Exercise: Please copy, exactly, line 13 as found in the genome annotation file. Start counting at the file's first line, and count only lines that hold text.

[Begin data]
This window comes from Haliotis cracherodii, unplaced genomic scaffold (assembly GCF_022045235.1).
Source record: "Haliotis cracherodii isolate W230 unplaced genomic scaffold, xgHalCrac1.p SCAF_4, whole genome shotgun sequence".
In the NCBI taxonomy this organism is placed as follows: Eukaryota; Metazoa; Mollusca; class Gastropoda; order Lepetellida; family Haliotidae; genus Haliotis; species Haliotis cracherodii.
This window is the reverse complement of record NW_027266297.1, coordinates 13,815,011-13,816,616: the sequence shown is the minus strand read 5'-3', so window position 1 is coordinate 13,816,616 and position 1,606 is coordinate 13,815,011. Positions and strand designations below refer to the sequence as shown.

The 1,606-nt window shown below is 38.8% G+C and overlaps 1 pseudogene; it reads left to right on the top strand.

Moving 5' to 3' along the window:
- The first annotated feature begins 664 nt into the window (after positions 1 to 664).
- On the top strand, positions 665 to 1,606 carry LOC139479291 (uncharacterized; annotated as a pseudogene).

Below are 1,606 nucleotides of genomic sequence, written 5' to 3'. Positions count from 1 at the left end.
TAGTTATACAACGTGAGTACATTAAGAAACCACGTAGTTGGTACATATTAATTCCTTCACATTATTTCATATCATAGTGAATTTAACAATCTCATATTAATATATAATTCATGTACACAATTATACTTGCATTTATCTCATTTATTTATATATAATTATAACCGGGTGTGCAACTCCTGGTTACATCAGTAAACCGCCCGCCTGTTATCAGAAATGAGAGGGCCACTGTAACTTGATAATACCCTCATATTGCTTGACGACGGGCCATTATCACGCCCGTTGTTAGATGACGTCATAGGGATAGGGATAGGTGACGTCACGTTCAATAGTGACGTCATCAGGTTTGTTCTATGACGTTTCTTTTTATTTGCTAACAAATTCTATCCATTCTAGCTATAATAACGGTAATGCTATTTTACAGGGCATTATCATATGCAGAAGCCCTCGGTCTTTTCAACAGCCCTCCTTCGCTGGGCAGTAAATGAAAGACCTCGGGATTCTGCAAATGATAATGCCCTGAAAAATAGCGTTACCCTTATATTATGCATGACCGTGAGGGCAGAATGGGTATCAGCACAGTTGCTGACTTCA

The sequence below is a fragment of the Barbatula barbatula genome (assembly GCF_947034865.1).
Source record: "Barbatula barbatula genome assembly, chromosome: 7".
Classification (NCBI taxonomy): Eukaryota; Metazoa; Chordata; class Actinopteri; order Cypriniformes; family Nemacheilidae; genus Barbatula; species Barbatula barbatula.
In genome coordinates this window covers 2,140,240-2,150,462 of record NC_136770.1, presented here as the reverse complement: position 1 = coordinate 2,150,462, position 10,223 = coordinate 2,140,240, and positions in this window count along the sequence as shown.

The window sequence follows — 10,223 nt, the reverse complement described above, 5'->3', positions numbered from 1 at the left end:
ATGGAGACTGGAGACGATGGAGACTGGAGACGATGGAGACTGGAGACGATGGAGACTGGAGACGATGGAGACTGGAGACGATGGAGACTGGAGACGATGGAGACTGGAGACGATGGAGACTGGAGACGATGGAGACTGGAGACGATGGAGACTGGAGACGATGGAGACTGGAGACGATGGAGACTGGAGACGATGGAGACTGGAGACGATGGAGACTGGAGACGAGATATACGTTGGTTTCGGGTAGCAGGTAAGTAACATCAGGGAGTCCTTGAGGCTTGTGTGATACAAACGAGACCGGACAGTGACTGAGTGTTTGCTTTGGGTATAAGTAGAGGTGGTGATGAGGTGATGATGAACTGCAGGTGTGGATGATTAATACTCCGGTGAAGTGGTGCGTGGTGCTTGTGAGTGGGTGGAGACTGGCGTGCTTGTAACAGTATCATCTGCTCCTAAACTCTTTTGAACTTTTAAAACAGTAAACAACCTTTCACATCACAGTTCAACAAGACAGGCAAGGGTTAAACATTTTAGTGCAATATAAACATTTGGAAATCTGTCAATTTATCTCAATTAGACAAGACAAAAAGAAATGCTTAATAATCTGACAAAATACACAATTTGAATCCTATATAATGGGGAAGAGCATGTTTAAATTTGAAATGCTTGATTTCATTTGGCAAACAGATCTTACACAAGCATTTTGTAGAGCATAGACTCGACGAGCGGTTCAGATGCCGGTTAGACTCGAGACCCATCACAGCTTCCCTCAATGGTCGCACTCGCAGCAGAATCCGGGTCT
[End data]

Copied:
Classification (NCBI taxonomy): Eukaryota; Metazoa; Chordata; class Actinopteri; order Cypriniformes; family Nemacheilidae; genus Barbatula; species Barbatula barbatula.